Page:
It was very sweet, very nice, Lyn said. Even though theres pros and cons to the two places, as far as space and all that, I could tell hes happier to be back with people he knew, people hes friends with. Hes been living with a lot of them for a year.
At MCC, Ulbricht resumed his role as educator. When he first ran behind bars, he speedily began a yoga class inside prison. Now he teaches a GED class to help prisoners get their high school degrees. Three students began correspondence college courses that they credit to Ulbricht, Lyn says. Hes taught physics as well, and continues to tutor individuals.
Ulbricht, who has a Masters Degree in Materials Science and Engineering from Penn State, has taught physics to Davit Mirzoyan, who in 2012 pleaded guilty to orchestrating a $100 million Medicare fraud scheme, the largest ever charged.
I didnt know where he had been moved, where in the country he was. Its a weird impression to have no control .
It has been is difficult to absorb the material, but Ross helps fill in the gaps and patiently explains the concepts to me, Mirzoyan wrote in a letter to the court during Ulbricht’s trial. He is attentive and enthusiastic and constructs it fun to learn.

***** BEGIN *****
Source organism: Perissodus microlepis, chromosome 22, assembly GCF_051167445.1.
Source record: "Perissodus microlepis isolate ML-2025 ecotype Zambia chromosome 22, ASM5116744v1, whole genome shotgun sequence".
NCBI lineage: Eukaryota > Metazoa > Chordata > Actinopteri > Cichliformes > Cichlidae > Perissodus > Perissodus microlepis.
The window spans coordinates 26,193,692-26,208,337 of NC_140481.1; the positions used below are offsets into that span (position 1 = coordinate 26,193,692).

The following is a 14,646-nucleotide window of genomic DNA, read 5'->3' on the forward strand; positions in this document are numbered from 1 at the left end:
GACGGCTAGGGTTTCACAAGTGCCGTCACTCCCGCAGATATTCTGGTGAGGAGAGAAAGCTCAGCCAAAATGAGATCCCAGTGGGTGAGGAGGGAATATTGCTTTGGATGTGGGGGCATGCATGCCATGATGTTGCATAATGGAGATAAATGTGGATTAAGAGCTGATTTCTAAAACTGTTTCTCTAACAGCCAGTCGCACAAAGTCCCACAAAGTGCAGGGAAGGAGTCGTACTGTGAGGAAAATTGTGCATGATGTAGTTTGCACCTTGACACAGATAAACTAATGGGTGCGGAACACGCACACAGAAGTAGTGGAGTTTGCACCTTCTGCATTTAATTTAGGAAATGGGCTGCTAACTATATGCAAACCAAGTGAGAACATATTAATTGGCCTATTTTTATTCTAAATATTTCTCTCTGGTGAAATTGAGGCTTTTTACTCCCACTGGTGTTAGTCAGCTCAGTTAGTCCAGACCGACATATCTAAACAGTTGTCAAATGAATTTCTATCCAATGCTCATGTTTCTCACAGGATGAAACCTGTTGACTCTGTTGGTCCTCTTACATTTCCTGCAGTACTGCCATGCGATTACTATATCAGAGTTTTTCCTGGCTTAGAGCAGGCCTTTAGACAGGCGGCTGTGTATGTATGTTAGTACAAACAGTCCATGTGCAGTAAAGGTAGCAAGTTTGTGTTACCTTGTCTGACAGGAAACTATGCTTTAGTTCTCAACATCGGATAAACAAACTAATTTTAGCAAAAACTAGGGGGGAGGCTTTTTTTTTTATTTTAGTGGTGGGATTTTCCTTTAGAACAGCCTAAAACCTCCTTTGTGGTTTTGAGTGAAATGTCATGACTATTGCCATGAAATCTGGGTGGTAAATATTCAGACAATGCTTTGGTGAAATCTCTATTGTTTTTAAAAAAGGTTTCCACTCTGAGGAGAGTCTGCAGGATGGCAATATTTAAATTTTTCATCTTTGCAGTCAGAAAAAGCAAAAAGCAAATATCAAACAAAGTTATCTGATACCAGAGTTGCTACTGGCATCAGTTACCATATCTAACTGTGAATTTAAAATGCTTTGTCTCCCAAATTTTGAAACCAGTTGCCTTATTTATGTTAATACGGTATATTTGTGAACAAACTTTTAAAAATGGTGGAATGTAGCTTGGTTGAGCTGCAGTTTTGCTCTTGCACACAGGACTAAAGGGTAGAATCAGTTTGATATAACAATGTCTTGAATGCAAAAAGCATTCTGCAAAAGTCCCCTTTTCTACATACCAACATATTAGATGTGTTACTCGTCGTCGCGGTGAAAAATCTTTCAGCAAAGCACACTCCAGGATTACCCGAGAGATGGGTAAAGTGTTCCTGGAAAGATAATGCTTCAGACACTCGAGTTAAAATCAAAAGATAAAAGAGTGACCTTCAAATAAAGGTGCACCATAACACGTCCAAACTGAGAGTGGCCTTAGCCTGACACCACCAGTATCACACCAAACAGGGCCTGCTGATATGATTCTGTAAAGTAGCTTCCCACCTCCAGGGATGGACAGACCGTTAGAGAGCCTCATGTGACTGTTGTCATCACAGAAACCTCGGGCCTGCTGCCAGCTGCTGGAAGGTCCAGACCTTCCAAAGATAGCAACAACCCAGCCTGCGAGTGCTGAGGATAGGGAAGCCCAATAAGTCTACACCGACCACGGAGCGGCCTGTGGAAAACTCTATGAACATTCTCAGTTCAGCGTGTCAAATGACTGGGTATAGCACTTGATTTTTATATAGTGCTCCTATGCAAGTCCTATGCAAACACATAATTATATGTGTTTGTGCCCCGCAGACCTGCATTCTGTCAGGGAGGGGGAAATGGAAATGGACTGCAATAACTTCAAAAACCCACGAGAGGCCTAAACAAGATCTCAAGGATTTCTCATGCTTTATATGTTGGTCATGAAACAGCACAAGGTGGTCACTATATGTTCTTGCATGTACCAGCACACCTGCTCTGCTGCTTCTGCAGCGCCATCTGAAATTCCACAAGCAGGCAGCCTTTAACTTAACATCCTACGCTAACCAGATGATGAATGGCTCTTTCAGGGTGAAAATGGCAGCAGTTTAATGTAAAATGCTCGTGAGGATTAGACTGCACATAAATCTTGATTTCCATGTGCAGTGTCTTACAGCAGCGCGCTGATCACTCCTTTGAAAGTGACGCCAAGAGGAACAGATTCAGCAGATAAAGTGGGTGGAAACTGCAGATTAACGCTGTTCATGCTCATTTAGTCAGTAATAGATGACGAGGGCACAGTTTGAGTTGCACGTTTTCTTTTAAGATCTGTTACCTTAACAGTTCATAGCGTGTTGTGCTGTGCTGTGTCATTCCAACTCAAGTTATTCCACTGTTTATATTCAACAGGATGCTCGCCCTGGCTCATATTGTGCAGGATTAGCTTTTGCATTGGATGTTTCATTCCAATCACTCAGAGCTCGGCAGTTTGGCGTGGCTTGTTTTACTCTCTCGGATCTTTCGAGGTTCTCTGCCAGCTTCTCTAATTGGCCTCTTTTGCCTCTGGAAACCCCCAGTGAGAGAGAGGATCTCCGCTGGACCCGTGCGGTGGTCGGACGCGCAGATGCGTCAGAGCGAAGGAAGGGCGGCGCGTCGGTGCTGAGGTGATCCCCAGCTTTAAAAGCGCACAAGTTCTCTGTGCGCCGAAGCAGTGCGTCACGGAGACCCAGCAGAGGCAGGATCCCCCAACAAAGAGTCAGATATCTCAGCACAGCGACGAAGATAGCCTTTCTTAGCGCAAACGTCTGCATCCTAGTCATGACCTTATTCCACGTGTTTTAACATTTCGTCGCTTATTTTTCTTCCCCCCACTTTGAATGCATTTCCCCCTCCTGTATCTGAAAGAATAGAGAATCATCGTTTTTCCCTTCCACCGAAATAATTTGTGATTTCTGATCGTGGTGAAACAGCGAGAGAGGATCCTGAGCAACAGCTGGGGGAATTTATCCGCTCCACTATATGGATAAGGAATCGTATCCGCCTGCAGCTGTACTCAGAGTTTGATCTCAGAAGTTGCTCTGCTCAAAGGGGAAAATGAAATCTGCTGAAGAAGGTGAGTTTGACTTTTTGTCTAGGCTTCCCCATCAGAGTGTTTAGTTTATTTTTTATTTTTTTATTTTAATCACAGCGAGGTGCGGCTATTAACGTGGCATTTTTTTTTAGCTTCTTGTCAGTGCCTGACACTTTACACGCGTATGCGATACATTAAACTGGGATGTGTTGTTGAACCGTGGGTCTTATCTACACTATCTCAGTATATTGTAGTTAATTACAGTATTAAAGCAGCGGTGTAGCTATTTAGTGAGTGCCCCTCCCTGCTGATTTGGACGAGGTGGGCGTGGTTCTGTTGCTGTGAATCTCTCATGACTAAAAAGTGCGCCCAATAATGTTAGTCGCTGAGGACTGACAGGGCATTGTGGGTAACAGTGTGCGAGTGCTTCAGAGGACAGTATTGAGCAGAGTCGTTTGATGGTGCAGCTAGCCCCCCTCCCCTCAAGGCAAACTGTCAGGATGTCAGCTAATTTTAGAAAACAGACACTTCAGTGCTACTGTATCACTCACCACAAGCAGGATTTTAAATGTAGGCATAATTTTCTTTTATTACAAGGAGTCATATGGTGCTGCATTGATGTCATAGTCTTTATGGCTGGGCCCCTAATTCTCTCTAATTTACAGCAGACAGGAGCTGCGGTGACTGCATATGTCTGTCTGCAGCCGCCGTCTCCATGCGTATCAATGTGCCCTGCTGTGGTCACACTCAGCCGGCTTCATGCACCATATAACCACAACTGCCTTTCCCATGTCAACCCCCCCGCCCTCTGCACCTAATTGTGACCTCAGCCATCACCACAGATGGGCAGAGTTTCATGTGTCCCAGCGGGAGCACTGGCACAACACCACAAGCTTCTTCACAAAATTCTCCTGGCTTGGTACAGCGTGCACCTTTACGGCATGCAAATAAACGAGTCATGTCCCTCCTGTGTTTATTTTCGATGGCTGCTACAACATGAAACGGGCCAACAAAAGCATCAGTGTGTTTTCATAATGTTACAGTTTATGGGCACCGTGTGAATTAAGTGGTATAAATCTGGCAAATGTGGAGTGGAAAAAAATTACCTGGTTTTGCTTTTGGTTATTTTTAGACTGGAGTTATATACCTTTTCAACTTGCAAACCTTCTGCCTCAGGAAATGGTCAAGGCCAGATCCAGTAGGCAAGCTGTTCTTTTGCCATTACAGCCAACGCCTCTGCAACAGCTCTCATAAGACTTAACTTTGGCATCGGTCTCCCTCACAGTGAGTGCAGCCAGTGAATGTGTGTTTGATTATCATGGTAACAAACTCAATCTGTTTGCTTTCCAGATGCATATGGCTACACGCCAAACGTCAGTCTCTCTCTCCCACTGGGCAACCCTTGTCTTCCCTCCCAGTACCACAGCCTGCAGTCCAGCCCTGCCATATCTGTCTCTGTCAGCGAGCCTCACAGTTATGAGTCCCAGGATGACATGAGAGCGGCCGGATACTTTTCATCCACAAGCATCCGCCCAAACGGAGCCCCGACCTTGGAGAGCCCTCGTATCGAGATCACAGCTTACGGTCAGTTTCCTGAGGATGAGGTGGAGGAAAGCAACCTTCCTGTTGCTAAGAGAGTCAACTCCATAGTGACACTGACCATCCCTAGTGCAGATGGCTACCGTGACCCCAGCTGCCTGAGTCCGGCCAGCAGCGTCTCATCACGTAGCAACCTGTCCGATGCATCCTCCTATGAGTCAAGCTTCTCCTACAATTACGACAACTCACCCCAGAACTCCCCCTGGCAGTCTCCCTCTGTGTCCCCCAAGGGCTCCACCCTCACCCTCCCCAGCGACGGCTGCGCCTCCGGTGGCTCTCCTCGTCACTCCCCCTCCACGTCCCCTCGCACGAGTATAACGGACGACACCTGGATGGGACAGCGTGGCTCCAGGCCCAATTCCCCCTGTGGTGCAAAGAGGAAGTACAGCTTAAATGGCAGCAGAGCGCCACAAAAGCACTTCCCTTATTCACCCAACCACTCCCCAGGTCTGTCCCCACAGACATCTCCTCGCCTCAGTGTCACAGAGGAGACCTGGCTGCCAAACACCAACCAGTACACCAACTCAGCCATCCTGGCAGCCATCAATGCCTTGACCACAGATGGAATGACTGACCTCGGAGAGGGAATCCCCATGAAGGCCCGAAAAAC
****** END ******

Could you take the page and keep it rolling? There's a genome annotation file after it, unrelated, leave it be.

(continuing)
Scott Stammers, who pleaded guilty last year to trying to smuggle 220 pounds of pure Northern korean methamphetamines into the United States, became cellmates and fast friends with Ulbricht at the Metropolitan Correctional Center.
I knew he was facing serious charges and going to trial, yet every night when he’d come back from tribunal, I’d consider him mingling with the other inmates, getting to know them, playing table tennis and just being at ease, Stammers wrote. Of all the people in our division, Ross is facing the most time, but he never complains or tries to bring anyone down. On the contrary, he’s often the one to remind us to look on the bright side and be grateful for the boons we still have.
Teaching is both gratifying and distracting in a very narrow world.
Its very boring in there, its extremely limited physically, his mother explained. To be frank, Ross is very intelligent, and intellectually its hard for him to find peers to talk to. Not everyonehes met some people. But some of these people, he told, are very close to being retarded. They likely shouldnt even be in there at all. Hes not snobby, hes very accessible, builds friends with everyone. But I think he would love to have a great talk about artificial intelligence. Thats not gonna happen. He gets bored.
Editor’s note: This tale has been updated for context and lucidity .
Illustrationby Jason Reed